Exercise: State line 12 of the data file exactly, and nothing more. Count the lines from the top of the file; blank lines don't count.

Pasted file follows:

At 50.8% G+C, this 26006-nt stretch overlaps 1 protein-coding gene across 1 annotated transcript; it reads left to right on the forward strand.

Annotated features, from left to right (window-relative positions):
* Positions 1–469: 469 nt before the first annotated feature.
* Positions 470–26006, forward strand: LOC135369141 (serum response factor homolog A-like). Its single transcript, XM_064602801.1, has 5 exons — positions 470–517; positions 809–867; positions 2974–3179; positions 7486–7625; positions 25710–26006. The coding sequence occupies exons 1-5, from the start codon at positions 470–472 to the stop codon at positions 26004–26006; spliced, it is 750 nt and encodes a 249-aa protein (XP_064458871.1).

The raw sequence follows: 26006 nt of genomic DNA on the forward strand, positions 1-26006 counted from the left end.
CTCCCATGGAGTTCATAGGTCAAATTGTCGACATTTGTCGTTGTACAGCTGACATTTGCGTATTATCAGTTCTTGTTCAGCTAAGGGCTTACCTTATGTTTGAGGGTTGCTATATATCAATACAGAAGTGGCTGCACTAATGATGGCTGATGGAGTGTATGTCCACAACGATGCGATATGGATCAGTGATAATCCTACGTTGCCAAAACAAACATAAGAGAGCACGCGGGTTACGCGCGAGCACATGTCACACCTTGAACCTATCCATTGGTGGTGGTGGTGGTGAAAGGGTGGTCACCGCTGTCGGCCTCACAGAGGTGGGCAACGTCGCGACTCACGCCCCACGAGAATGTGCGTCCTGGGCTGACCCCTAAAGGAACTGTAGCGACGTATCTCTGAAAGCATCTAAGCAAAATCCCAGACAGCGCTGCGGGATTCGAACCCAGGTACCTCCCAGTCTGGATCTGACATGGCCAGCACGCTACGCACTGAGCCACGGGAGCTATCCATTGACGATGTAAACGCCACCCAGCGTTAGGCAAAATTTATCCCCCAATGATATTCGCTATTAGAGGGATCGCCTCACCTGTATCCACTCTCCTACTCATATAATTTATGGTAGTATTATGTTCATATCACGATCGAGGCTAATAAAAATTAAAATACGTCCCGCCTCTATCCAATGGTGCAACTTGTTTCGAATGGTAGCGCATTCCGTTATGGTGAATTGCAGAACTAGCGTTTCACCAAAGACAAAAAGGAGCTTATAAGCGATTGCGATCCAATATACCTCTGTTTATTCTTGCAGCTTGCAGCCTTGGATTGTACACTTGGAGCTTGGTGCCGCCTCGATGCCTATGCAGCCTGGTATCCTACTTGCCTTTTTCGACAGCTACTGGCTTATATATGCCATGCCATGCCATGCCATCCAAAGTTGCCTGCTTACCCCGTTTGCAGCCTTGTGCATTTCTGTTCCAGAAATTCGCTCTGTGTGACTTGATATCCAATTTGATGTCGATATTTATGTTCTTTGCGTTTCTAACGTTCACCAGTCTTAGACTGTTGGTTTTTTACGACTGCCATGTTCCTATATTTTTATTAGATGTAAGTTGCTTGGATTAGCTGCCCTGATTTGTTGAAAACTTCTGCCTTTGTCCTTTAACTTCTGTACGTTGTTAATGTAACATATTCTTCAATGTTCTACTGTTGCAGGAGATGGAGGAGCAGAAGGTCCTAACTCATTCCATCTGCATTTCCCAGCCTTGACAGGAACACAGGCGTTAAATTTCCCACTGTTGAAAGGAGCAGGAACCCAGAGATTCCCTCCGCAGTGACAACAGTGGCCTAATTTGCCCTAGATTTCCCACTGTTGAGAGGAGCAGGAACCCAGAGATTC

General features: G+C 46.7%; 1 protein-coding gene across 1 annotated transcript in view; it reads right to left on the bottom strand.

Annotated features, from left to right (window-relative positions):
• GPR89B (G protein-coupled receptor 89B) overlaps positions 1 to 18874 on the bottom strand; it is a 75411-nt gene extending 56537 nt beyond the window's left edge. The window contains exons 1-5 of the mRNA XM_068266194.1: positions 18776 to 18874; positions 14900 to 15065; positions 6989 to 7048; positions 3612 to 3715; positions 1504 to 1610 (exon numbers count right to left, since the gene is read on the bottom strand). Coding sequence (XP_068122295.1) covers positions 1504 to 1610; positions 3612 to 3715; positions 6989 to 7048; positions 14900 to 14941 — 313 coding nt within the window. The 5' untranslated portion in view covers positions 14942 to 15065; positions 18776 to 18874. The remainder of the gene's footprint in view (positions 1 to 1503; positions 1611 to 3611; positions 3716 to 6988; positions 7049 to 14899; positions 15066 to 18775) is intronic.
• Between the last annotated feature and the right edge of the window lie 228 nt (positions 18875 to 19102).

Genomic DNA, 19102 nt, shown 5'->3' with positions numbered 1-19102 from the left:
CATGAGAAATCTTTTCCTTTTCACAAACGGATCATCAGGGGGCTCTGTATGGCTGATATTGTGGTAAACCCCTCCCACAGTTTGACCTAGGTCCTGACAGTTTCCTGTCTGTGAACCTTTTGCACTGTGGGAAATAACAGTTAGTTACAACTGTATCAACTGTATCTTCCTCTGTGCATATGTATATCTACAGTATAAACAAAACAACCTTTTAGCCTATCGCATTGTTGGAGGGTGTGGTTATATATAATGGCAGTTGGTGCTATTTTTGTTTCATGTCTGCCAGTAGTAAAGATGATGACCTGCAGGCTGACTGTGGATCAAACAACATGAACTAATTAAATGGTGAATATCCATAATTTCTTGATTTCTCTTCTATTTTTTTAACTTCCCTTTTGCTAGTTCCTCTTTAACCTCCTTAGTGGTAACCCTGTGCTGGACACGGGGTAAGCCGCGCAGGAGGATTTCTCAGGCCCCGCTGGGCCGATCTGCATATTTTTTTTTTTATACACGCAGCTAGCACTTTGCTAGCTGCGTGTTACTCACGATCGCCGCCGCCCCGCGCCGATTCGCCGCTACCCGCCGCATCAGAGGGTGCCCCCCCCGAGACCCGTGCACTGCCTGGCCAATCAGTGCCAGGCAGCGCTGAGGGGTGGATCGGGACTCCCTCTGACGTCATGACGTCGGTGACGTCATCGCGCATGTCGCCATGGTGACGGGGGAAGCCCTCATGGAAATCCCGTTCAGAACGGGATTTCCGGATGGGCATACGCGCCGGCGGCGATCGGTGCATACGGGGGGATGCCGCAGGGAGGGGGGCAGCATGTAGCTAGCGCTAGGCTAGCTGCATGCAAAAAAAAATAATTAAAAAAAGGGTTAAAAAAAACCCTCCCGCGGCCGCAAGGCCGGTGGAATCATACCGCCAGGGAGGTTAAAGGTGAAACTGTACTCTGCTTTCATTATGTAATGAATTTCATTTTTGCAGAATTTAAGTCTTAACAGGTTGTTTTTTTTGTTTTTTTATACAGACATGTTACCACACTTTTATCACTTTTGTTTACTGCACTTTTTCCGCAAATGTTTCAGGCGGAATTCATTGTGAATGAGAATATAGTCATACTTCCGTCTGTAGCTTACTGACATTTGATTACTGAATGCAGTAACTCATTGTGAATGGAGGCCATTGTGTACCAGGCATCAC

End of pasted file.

CATGAGAAATCTTTTCCTTTTCACAAACGGATCATCAGGGGGCTCTGTATGGCTGATATTGTGGTAAACCCCTCCCACAGTTTGACCTAGGTCCTGACAGTTTCCTGTCTGTGAACCTTTTGCACTGTGGGAAATAACAGTTAGTTACAACTGTATCAACTGTATCTTCCTCTGTGCATATGTATATCTACAGTATAAACAAAACAACCTTTTAGCCTATCGCATTGTTGGAGGGTGTGGTTATATATAATGGCAGTTGGTGCTATTTTTGTTTCATGTCTGCCAGTAGTAAAGATGATGACCTGCAGGCTGACTGTGGATCAAACAACATGAACTAATTAAATGGTGAATATCCATAATTTCTTGATTTCTCTTCTATTTTTTTAACTTCCCTTTTGCTAGTTCCTCTTTAACCTCCTTAGTGGTAACCCTGTGCTGGACACGGGGTAAGCCGCGCAGGAGGATTTCTCAGGCCCCGCTGGGCCGATCTGCATATTTTTTTTTTTATACACGCAGCTAGCACTTTGCTAGCTGCGTGTTACTCACGATCGCCGCCGCCCCGCGCCGATTCGCCGCTACCCGCCGCATCAGAGGGTGCCCCCCCCGAGACCCGTGCACTGCCTGGCCAATCAGTGCCAGGCAGCGCTGAGGGGTGGATCGGGACTCCCTCTGACGTCATGACGTCGGTGACGTCATCGCGCATGTCGCCATGGTGACGGGGGAAGCCCTCATGGAAATCCCGTTCAGAACGGGATTTCCGGATGGGCATACGCGCCGGCGGCGATCGGTGCATACGGGGGGATGCCGCAGGGAGGGGGGCAGCATGTAGCTAGCGCTAGGCTAGCTGCATGCAAAAAAAAATAATTAAAAAAAGGGTTAAAAAAAACCCTCCCGCGGCCGCAAGGCCGGTGGAATCATACCGCCAGGGAGGTTAAAGGTGAAACTGTACTCTGCTTTCATTATGTAATGAATTTCATTTTTGCAGAATTTAAGTCTTAACAGGTTGTTTTTTTTGTTTTTTTATACAGACATGTTACCACACTTTTATCACTTTTGTTTACTGCACTTTTTCCGCAAATGTTTCAGGCGGAATTCATTGTGAATGAGAATATAGTCATACTTCCGTCTGTAGCTTACTGACATTTGATTACTGAATGCAGTAACTCATTGTGAATGGAGGCCATTGTGTACCAGGCATCAC